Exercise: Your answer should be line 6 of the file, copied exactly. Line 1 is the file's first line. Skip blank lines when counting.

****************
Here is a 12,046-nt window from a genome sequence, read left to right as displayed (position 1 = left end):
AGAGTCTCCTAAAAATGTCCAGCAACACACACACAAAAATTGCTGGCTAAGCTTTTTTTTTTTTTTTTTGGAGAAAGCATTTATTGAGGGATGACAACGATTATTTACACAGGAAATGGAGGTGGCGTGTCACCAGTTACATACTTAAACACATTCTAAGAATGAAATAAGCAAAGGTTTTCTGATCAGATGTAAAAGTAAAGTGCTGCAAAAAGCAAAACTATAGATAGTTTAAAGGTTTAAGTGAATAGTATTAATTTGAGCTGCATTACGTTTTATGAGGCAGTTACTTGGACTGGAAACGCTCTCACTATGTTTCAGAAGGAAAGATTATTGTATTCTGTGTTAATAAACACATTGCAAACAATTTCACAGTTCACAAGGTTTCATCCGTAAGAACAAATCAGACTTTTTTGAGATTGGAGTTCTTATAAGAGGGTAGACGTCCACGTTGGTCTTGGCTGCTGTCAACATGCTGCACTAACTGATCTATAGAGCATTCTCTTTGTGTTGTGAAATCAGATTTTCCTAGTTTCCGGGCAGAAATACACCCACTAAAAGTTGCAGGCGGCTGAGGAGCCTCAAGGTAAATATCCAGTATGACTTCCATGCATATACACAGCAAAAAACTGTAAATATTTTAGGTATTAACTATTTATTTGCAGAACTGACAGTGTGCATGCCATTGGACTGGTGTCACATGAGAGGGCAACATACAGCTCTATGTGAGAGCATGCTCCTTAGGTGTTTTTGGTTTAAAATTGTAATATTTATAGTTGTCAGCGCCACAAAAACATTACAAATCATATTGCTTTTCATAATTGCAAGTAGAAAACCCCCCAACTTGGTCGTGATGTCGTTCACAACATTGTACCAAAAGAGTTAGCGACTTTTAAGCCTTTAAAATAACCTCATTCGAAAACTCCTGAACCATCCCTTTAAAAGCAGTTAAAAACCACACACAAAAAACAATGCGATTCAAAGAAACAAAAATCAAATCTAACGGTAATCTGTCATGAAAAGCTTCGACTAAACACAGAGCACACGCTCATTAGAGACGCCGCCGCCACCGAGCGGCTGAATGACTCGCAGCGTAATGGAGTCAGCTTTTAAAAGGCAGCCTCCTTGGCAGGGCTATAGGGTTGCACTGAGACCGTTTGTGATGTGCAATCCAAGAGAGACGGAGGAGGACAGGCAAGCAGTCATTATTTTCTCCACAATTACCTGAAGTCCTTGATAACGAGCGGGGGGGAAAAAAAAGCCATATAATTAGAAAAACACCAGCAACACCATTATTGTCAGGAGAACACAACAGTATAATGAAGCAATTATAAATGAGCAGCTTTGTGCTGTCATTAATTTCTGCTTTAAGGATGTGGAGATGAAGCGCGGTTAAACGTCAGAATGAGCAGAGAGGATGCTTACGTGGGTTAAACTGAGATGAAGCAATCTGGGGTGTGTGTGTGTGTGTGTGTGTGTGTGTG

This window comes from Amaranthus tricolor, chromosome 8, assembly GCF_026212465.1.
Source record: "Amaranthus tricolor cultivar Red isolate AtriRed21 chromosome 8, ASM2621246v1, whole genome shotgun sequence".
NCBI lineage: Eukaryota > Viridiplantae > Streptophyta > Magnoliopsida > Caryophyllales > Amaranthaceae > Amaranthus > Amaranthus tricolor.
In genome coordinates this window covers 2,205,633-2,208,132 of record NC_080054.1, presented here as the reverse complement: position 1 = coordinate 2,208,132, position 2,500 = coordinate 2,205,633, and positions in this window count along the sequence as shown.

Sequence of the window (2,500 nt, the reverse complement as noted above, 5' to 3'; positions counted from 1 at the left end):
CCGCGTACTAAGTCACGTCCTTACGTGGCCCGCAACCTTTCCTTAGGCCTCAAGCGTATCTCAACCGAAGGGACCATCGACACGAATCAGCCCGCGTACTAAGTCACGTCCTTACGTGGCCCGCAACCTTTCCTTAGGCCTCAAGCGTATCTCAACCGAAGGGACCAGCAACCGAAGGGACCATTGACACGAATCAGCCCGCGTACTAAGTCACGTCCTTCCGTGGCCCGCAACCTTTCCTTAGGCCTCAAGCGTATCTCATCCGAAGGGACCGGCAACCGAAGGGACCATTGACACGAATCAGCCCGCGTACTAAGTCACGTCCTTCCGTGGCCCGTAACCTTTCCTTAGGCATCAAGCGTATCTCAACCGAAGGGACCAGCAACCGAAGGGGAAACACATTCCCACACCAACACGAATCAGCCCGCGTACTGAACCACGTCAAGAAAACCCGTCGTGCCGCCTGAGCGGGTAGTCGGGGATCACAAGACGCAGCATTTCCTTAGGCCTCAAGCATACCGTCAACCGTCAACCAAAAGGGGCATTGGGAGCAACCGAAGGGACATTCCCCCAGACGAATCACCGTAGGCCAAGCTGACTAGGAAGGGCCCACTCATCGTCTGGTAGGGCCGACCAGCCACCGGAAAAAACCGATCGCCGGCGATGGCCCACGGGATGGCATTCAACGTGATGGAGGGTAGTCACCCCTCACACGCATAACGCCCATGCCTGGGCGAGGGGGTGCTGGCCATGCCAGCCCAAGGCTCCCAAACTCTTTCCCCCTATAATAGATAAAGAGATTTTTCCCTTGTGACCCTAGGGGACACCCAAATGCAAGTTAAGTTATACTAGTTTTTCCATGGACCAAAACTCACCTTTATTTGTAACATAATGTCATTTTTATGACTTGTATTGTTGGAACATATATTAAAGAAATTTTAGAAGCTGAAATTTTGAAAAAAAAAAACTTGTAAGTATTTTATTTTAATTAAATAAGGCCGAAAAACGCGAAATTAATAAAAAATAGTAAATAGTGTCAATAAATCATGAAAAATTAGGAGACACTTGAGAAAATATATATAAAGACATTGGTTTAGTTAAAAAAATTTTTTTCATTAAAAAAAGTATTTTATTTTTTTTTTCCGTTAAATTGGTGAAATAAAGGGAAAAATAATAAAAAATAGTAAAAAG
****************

In genome coordinates this window covers 2,205,633-2,208,132 of record NC_080054.1, presented here as the reverse complement: position 1 = coordinate 2,208,132, position 2,500 = coordinate 2,205,633, and positions in this window count along the sequence as shown.